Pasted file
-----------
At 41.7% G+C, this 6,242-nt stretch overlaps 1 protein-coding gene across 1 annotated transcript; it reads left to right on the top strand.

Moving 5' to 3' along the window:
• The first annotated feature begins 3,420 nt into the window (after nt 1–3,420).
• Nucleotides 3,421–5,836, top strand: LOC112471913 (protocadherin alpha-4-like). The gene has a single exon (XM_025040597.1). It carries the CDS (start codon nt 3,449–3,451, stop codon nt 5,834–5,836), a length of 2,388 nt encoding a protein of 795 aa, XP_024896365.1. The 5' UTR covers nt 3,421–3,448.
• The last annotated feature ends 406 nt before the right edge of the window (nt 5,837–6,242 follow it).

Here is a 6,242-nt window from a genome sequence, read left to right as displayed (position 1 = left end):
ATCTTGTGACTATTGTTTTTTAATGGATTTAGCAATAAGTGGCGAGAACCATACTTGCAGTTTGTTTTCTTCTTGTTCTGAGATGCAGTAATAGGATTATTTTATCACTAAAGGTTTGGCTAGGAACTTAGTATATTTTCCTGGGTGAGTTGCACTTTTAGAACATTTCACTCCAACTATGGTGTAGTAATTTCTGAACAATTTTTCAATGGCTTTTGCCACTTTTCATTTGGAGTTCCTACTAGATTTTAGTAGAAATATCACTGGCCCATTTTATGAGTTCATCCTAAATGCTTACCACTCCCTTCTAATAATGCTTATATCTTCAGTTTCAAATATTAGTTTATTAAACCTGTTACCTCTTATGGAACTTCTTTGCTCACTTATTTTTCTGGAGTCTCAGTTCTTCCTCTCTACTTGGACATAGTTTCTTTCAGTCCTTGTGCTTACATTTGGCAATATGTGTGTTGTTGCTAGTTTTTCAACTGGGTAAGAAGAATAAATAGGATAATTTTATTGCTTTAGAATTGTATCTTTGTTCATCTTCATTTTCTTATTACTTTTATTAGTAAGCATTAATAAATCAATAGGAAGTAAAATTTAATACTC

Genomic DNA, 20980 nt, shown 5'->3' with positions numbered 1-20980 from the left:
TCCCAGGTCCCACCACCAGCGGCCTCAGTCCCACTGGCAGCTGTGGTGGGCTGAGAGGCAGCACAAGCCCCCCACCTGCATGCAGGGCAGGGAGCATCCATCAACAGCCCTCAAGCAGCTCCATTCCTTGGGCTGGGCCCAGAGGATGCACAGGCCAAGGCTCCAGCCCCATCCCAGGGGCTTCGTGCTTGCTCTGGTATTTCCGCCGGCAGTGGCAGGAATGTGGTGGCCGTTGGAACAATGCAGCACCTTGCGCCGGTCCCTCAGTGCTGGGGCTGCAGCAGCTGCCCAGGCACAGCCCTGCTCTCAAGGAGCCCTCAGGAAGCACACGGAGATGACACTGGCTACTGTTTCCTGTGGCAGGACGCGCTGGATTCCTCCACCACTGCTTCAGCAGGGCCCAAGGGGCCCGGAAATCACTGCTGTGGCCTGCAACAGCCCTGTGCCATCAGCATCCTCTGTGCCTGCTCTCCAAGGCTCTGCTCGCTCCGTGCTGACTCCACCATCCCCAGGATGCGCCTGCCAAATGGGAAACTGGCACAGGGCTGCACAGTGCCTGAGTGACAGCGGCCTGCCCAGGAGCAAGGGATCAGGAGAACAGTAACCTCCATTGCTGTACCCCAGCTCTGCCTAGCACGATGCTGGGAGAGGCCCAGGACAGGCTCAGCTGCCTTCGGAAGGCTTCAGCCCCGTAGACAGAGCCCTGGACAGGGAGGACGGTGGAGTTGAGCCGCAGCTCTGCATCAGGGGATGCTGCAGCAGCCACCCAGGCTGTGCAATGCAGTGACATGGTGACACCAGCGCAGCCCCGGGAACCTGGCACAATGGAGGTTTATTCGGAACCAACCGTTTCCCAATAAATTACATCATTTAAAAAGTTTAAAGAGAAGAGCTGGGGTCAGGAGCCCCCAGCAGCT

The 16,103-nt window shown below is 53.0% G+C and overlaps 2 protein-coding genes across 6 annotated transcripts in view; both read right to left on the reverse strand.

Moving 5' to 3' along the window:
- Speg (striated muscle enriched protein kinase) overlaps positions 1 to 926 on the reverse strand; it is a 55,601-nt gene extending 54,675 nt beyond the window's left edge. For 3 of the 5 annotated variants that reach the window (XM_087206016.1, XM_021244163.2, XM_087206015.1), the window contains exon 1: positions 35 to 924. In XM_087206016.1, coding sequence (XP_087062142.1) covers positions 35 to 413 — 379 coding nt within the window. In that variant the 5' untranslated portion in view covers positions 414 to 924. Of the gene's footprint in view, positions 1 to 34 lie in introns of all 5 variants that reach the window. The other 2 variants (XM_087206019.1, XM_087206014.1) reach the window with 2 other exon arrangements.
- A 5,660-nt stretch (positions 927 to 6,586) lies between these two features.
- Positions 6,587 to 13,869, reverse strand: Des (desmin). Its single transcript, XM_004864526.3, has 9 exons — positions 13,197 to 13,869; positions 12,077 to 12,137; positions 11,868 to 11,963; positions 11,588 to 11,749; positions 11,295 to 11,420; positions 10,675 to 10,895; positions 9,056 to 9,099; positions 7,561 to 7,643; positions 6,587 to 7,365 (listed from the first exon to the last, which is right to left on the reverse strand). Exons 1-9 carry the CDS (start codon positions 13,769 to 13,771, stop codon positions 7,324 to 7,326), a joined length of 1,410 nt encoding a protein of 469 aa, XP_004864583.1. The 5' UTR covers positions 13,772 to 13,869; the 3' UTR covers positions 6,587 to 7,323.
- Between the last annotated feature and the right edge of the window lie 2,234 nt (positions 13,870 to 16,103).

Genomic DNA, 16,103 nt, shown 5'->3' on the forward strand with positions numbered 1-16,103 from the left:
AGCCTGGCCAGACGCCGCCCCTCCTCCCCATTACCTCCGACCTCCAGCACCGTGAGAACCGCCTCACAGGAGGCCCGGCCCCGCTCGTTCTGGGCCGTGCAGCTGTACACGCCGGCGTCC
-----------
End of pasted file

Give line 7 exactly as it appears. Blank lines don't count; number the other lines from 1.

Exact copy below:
ATCTTGTGACTATTGTTTTTTAATGGATTTAGCAATAAGTGGCGAGAACCATACTTGCAGTTTGTTTTCTTCTTGTTCTGAGATGCAGTAATAGGATTATTTTATCACTAAAGGTTTGGCTAGGAACTTAGTATATTTTCCTGGGTGAGTTGCACTTTTAGAACATTTCACTCCAACTATGGTGTAGTAATTTCTGAACAATTTTTCAATGGCTTTTGCCACTTTTCATTTGGAGTTCCTACTAGATTTTAGTAGAAATATCACTGGCCCATTTTATGAGTTCATCCTAAATGCTTACCACTCCCTTCTAATAATGCTTATATCTTCAGTTTCAAATATTAGTTTATTAAACCTGTTACCTCTTATGGAACTTCTTTGCTCACTTATTTTTCTGGAGTCTCAGTTCTTCCTCTCTACTTGGACATAGTTTCTTTCAGTCCTTGTGCTTACATTTGGCAATATGTGTGTTGTTGCTAGTTTTTCAACTGGGTAAGAAGAATAAATAGGATAATTTTATTGCTTTAGAATTGTATCTTTGTTCATCTTCATTTTCTTATTACTTTTATTAGTAAGCATTAATAAATCAATAGGAAGTAAAATTTAATACTC